Puzder’s Hearing Finally Nears, But There May Be One More HurdleBy
Fast-food executive would recuse from matters involving chain
Judge to hear arguments on unsealing 1987 divorce case
Andrew Puzder has agreed to divest an ownership stake worth as much as $50 million in the fast-food chain that includes Hardee’s and Carl’s Jr. restaurants if he’s confirmed as the next U.S. labor secretary, according to his federal financial disclosure and ethics agreement.
That disclosure helps clear the way for Puzder, the chief executive officer of CKE Restaurants Inc., to finally get a Senate confirmation hearing Feb 16. Four previously scheduled hearings were postponed.
For Puzder, who has encountered Democratic resistance, there may one more hurdle: A Missouri judge this week set a court hearing for Feb. 14 -- two days before his Senate confirmation hearing -- on a liberal group’s motion to unseal records from Puzder’s 1987 divorce.
The 66-year-old Puzder has agreed in a signed letter to recuse himself from official decisions involving his restaurant company during his entire tenure in office -- unless he receives a special waiver or authorization to participate. He will also forfeit an unvested stake of as much as $5 million in the chain, according to ethics documents obtained by Bloomberg News.
His recusal plan is unusual: It exceeds the two-year recusal period that President Donald Trump, who tapped Puzder as his labor nominee in December, has ordered his appointees to observe with regard to their prior employers.
Puzder’s nomination has been opposed by labor groups and Senate Democrats, who have highlighted alleged labor law violations at his businesses, his opposition to minimum wage increases, and that he once employed an undocumented immigrant as a housekeeper.
Opponents have also seized on multiple news reports saying that Puzder had been accused by Lisa Fierstein, his first wife, of domestic abuse. Puzder has denied the allegations. Fierstein, in a Jan. 18 letter to lawmakers, said that she had made such allegations against Puzder but later withdrew them, saying “Andy is not and was not abusive or violent.”
Still, the Campaign for Accountability, a liberal watchdog group, filed the motion in Missouri to have the divorce records unsealed.
Fierstein said in a statement Thursday that the group’s attempt to unseal her divorce is an “unfair invasion of my personal life. None of the events from so far in the past have anything to do with Andy’s kindness and generosity or his ability to serve this country.”
Puzder’s financial disclosure form suggests that complications in sorting out his financial holdings may have contributed to the delay in his hearing before the Senate Health, Education, Labor and Pensions Committee. The document shows that he filed it on Jan. 7, but it was approved by the federal Office of Government Ethics on Wednesday. That delay is the longest of any Trump cabinet appointee so far.
The disclosure lists six entities in which Puzder has invested as much as $2.5 million, but it doesn’t identify their underlying assets. They include four entities run by Solamere Capital, a private equity firm founded by Tagg Romney, the son of former Massachusetts Governor Mitt Romney; Spencer Zwick, top fundraiser for both of Romney’s presidential campaigns; and Eric Scheuermann, formerly of Jupiter Partners. The elder Romney is the firm’s chairman.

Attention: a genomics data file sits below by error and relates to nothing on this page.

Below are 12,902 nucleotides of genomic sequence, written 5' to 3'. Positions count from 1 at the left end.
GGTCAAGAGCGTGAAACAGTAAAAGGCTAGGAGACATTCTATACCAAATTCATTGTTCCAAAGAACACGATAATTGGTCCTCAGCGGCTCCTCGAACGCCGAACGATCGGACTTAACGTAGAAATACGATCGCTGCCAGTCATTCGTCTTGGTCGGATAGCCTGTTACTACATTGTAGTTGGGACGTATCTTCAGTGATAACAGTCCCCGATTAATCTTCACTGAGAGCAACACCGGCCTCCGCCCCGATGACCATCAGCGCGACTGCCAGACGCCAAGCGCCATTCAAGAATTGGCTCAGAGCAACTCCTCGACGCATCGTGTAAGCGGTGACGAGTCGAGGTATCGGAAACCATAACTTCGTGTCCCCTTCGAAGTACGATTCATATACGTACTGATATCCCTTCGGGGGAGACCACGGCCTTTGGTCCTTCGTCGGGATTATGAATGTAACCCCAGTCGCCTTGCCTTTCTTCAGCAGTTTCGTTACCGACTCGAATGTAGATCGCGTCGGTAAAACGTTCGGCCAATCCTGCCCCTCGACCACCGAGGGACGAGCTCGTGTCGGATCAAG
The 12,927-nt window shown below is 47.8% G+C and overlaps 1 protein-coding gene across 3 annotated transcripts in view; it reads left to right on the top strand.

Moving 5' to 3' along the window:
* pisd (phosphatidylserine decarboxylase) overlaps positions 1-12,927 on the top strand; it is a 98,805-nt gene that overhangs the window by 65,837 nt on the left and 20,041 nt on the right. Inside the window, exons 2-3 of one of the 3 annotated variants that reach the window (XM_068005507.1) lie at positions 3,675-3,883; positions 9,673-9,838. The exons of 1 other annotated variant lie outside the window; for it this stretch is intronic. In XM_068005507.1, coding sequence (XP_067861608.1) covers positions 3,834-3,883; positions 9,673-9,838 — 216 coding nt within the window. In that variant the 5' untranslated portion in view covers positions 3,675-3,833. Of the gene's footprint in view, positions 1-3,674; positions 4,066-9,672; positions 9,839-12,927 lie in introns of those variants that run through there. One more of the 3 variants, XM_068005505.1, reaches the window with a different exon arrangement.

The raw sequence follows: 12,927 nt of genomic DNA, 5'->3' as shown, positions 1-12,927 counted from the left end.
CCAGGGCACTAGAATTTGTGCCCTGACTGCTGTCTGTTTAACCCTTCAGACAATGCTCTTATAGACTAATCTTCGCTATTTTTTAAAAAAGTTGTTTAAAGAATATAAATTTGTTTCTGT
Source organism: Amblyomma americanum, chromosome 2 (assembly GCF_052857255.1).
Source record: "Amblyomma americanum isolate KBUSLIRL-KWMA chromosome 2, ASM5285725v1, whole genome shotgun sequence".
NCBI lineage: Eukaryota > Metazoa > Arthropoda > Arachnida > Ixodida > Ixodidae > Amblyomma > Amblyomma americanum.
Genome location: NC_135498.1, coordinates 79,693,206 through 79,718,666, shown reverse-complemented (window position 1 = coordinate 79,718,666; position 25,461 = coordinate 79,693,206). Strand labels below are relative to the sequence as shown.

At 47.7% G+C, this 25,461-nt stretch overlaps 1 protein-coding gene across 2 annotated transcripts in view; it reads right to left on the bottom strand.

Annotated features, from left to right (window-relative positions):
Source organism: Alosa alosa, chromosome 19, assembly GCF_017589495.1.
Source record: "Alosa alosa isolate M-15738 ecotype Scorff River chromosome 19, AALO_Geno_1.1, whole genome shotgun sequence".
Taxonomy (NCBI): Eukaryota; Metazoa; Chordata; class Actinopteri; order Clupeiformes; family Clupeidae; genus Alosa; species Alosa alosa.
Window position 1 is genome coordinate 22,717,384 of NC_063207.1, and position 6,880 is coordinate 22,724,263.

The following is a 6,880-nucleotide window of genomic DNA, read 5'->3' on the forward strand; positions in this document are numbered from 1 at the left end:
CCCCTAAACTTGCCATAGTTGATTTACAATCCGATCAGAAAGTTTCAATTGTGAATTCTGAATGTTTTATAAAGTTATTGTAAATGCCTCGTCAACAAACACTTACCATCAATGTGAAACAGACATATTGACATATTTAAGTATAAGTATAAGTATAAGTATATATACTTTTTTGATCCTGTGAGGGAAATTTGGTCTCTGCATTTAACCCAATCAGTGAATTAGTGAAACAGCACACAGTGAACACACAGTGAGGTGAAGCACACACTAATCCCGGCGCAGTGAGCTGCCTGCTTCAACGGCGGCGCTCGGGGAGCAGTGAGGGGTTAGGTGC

“Underlying assets are not disclosed due to a preexisting confidentiality agreement,” say notes related to each of those six entries. “I will divest this asset if confirmed.” The federal documents report values only in ranges.
That lack of disclosure is “troublesome and disturbing,” said Larry Noble, a former general counsel for the Federal Election Commission. “How does OGE or the public know what potential conflicts exist and what he should recuse himself from while he is still holding the assets?”
“During his initial ethics briefing, he will work with the agency ethics officer to develop an effective recusal mechanism for particular matters,” George Thompson, a spokesman for Puzder, said in an e-mail, adding that ethics officers could be confidentially briefed on the underlying assets.
Because CKE is closely held, the company did “an internal valuation” to determine the value of Puzder’s stake, according to his ethics agreement, and will purchase it from him for between $10 million and $50 million before he starts work at the Labor Department. Puzder intends to keep his 2016 bonus, which could be worth as much as $5 million, and as much as $500,000 in expenses the company footed when it relocated its headquarters to Nashville, Tenn. from California last year.
Puzder will also divest his financial interests in 213 entities, including Apple Inc., Bank of America Corp. and Ford Motor Co., within 90 days of his confirmation, according to the ethics agreement. And he’ll divest from 13 other, illiquid investment funds -- including those for which the underlying assets weren’t disclosed -- within 180 days, the agreement says. If he makes substantial progress in selling them off, he can seek a 60-day extension to finish, the agreement says.
Puzder’s latest controversy arose Monday, when he acknowledged that he once employed an undocumented immigrant as a housekeeper.
“My wife and I employed a housekeeper for a few years, during which I was unaware that she was not legally permitted to work in the U.S.,” Puzder said in a statement. “When I learned of her status, we immediately ended her employment and offered her assistance in getting legal status.” He said the couple has paid all back taxes owed to the Internal Revenue Service and the state of California.
Senator Lamar Alexander, the Tennessee Republican who chairs the HELP Committee, said in a statement that because Puzder reported his mistake and voluntarily corrected it, “I do not believe that this should disqualify him from being a cabinet secretary.”